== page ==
We’ve kind of stuck to that agreement but I have on occasion stayed until 6:00 PM or later depending on what was happening at work.  If I’m truly honest, staying at work is rarely by necessity, mainly by choice (of not focusing during the workday and then needing to catch up).

But now, I have parental privilege.  I’m shutting down at 4:55 and walking out the door at 5 PM.  5 PM!!  “Hey, you know I gotta get the kid.  See you tomorrow.”

I used to check my work phone all the time.  In fact, my work phone was my only phone so it was work, work, work and restricted play on the company dime.

But now, I have parental privilege.  In preparation for a placement, I got a personal cell phone. When I walk out of the door on Friday, the work phone goes to the bottom of my bag and I might look at it Sunday evening.

If we are at an event that is a dud – “Well, you know we have to get home, babysitter you know” or “She’s getting antsy.  We better make our exit.”  *shrug*

If we don’t want to attend an event – “We don’t have a babysitter.  It’s so hard to establish a support system.”  *shrug*

I can’t wait to see what other privileges we get.  Of course, we are losing out on our DINKS privileges.  Those were some darn good privileges.

So worth it…

 

 

For Our Food

Jessamy over at Adventures in Fostering told a story about teaching his FD to say “more” and eventually Splash said it on her own.  It reminded me of Nana and her prayers.  Before she eats, we teach Nana to say a prayer.  I suspect that she was doing this at her previous foster home also since she seemed to fall into it fairly easily.

God is great (Nana re-mumbles);

Good is good (she re-mumbles);

Let us thank him (more re-mumbling);

For our food (Amen with enthusiasm).

Nana, say For our food.  She says Amen.

Say “For our food.”  Amen again.

I don’t think she understands that I want her to SAY “for our food.”  She gets frustrated and looks at me like, I said Amen lady.  Is that not the end of the prayer.   What else do you want me to do?

At one point after prodding her multiple times, she just looked at me and shrugged.   Maybe one day she will shout out “FOR OUR FOOD” like Splash did.

The Bedtime Blues for Wood

We could tell Nana was tired a bit earlier than usual, most likely because we gave her Benadryl to help with her itching. Wood gave her a bath as usual and got her dressed and I helped her brush her teeth.  I told her that Daddy was going to read her a book and then she would say her prayers and go to bed.  I gave her a kiss and hug and left her with Wood.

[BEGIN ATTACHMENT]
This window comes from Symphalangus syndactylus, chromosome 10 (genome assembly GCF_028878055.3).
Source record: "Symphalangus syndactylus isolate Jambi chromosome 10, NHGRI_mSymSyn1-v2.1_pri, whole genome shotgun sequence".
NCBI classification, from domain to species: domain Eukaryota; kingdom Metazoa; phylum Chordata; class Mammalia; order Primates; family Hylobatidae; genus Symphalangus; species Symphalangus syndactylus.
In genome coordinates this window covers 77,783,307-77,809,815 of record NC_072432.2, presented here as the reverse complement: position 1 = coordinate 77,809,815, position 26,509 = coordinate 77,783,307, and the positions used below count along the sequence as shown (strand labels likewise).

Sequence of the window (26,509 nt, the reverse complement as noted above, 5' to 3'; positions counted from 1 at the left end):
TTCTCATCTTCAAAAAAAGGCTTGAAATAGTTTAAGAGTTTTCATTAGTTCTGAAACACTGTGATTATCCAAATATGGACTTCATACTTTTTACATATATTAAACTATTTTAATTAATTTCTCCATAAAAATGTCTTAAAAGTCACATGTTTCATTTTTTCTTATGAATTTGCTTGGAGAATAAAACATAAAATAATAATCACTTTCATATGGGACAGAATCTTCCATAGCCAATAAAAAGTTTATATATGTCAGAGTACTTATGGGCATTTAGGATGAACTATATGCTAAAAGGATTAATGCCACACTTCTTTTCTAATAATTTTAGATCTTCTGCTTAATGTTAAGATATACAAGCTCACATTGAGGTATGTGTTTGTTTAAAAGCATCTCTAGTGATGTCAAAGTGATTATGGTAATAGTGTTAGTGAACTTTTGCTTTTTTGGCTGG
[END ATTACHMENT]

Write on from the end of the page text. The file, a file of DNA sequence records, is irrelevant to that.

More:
Wood has not been successful so far in getting Nana to go to bed.  She screams and cries at the top of her lungs for Mommy.  She is really upset and it is hard for me to listen.  Most time he ends up giving up and I come in to get her to settle down and go to bed.

My bedtime routine is focused on getting her to wind down and prepare her mind for going to sleep.  Most people need to relax before falling asleep so a two-year old shouldn’t be any different.  We sit in the chair and rock.  We talk about our day and she usually repeats what I say.  “We woke up and we ate breakfast.”  “Bekfas. ”  “You ate oatmeal and apples.”  “Apple.”  Then I tell her that we can sing a song together and afterwards it’s time for her to get in the bed.  We sing “Rock a Bye Baby” since she knows the song and we can sing it together.  Then I put her on the floor and tell her that its time for her to get in the bed.  If she hasn’t prayed, we will say our prayers.  Sometimes she climbs in herself and sometimes I have to ask her if she wants Mommy to help her (if she is balking against getting in).  I put her on her stomach, put her baby doll next to her and then tuck her and baby doll in.  I kiss her night night.  After that, I don’t speak very much.  I don’t implore her repeatedly to lay down. I don’t shush her.  I don’t really engage.  Most of the time she stays laying down but if she pops up, I lay her back down and tuck her back in.   I really don’t stress over her kicking off the covers or twisting around too much as long as she stays in the bed.  I stay in the room and count to 60 to make sure she gets settled in.  Sleep usually starts to overtake her in less than a minute anyway.  Then I leave.  Sometimes she wails a little bit, but usually no longer than a minute.